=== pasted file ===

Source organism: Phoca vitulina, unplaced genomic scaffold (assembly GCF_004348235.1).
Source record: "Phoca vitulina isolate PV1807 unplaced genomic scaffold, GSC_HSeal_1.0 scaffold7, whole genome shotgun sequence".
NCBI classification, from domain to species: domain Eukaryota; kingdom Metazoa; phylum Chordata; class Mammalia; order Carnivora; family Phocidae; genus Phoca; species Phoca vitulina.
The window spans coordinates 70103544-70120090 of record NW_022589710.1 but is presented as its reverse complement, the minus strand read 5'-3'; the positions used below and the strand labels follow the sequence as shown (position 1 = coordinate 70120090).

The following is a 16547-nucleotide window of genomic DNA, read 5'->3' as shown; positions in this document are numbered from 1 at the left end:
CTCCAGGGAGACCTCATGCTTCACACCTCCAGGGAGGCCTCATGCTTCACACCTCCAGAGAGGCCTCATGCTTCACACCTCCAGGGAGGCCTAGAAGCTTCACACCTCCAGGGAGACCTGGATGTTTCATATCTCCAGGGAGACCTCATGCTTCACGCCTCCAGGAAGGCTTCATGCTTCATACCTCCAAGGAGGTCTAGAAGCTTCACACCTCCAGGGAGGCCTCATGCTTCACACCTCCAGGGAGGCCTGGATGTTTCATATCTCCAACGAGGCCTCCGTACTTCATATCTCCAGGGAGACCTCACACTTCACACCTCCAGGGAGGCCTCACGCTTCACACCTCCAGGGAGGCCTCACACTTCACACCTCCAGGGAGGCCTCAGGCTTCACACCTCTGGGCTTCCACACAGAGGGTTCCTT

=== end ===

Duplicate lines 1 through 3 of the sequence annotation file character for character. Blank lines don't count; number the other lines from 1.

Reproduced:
Source organism: Phoca vitulina, unplaced genomic scaffold (assembly GCF_004348235.1).
Source record: "Phoca vitulina isolate PV1807 unplaced genomic scaffold, GSC_HSeal_1.0 scaffold7, whole genome shotgun sequence".
NCBI classification, from domain to species: domain Eukaryota; kingdom Metazoa; phylum Chordata; class Mammalia; order Carnivora; family Phocidae; genus Phoca; species Phoca vitulina.